Author Archives | Richard Newman

False Advertising Penalties Are a Matter of Degree

In the matter of United States v. Arif, the First Circuit considered the issue of when false advertising constitutes a crime.

In Arif, Mustafa Hassan Arif conditionally pled guilty to wire fraud in 2016 for allegedly selling non-FDA approved prescription drug products that purported to treat or cure numerous diseases and medical conditions.  He allegedly did so from more than 1,500 websites that purportedly contained altered clinical studies, bogus testimonials and deceptive indicia of the origin of the websites. More than 1000 websites allegedly sold different drugs, and more than 400 were allegedly referral websites disguised as independent websites.

Reports are that he made in excess of $10M.  Mr. Arif was sentenced to six year of imprisonment. 

In his defense, Mr. Arif argued that he could only be prosecuted under the FTC Act, rather than the wire fraud statute.  However, the court disagreed, finding that the statutes address different activities. “There is no indication whatsoever that Congress intended all cases involving false advertising to be prosecuted solely by the FTC under the FTCA and no other criminal statute,” the court stated.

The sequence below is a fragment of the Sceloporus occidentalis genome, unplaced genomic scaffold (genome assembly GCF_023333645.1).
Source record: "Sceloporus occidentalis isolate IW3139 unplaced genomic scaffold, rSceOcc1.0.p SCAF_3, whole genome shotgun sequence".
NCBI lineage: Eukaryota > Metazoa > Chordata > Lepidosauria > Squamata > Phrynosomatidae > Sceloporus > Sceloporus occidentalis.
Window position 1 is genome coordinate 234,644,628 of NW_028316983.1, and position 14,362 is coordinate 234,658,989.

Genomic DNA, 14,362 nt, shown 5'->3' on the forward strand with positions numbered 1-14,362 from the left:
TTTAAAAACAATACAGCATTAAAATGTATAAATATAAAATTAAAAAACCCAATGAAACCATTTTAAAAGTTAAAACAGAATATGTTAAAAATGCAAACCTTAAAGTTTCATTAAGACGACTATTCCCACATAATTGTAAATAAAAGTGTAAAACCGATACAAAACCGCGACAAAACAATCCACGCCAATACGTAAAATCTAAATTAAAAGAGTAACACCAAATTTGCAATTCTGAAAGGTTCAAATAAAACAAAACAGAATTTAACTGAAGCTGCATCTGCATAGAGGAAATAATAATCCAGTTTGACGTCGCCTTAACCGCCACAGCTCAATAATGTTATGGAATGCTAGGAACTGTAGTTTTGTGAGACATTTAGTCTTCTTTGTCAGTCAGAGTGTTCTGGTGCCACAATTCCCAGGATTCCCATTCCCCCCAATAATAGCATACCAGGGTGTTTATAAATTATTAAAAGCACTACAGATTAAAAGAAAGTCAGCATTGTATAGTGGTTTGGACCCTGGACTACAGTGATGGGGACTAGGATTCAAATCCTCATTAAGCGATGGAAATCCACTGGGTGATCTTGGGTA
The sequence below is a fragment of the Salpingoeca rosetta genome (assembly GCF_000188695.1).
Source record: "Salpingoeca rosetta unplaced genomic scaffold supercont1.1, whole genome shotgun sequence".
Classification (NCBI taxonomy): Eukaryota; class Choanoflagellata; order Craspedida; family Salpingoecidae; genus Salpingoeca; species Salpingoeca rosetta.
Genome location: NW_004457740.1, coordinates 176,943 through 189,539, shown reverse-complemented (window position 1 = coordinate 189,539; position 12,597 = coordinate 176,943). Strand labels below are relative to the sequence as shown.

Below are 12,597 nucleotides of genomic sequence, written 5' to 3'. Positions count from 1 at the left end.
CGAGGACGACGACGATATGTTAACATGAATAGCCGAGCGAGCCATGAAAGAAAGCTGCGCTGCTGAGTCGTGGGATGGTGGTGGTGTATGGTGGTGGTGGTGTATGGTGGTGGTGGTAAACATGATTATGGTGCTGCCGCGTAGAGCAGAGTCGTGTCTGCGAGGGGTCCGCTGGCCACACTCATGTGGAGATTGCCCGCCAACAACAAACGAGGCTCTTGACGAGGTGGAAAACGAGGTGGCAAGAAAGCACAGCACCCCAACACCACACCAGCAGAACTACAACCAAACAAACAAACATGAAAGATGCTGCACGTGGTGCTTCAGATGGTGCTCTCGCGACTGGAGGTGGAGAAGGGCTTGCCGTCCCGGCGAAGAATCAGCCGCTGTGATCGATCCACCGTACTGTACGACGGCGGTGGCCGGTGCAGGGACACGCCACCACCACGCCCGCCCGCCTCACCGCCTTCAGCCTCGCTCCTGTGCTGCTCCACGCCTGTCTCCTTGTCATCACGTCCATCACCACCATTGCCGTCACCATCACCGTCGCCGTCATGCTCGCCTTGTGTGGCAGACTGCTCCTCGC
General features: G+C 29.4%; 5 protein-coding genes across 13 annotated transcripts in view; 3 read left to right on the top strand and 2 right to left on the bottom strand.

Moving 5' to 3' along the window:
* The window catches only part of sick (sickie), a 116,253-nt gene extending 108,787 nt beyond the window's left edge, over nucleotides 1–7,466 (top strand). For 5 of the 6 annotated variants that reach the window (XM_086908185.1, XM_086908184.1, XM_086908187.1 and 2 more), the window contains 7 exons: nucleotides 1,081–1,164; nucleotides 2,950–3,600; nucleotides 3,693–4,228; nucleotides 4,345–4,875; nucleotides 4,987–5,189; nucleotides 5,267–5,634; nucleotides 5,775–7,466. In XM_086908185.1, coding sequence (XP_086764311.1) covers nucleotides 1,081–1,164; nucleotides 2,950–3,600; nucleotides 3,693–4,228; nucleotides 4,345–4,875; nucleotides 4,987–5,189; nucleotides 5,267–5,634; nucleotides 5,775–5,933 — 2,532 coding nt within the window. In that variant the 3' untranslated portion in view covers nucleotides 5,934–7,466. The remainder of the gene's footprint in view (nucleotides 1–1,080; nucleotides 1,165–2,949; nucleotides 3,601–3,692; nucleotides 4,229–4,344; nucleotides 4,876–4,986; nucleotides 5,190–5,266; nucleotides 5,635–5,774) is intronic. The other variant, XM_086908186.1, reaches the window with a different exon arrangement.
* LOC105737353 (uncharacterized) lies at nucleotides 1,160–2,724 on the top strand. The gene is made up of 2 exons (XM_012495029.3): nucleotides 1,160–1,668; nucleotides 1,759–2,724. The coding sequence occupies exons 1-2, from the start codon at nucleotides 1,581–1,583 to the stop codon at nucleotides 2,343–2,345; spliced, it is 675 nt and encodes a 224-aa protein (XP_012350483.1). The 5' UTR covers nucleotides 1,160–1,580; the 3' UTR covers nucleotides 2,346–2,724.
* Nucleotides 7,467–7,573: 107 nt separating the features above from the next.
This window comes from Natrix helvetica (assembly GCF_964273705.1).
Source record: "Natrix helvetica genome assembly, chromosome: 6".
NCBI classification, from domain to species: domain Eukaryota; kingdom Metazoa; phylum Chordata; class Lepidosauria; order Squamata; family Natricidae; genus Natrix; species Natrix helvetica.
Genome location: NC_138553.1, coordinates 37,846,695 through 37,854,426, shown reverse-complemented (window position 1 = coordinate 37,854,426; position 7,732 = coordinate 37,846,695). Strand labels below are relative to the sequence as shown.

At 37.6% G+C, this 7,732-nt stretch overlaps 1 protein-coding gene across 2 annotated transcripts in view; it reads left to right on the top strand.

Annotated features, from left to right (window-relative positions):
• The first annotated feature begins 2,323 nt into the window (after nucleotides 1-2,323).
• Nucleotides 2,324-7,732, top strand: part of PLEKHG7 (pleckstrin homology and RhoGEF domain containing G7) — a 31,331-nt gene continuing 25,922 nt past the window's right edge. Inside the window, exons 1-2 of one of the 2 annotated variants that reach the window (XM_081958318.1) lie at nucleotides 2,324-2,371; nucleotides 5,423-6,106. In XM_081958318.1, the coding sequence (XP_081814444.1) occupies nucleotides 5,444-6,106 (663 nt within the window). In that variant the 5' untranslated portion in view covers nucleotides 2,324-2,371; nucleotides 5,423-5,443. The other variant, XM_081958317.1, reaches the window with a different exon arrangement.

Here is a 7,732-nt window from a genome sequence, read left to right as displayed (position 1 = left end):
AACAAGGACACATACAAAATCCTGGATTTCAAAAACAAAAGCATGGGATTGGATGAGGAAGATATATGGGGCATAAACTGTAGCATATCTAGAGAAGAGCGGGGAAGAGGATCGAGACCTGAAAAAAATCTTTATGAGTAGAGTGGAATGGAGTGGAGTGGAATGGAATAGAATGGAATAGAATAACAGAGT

Prosecutorial agencies, such as the U.S. Department of Justice, maintain broad discretion over the types of matters it chooses to pursue.   Here, Mr. Arif’s conduct was considered extreme enough to warrant criminal prosecution, including the revenues generated, and the nature and degree of the alleged misrepresentations.

The court also rejected Mr. Arif’s argument that he genuinely believed in the products’ efficacy.  In doing so, the court considered that the issue was not the efficacy of the products, as much as it was his intent and the misrepresentations themselves, such as purported clinical research substantiating stated results.

In the opinion of the court, “[t]he offense here was not a run-of-the-mill false advertising of a single product.”  The manner of prosecution for false advertising is a matter of degree, one that online marketers should always consider.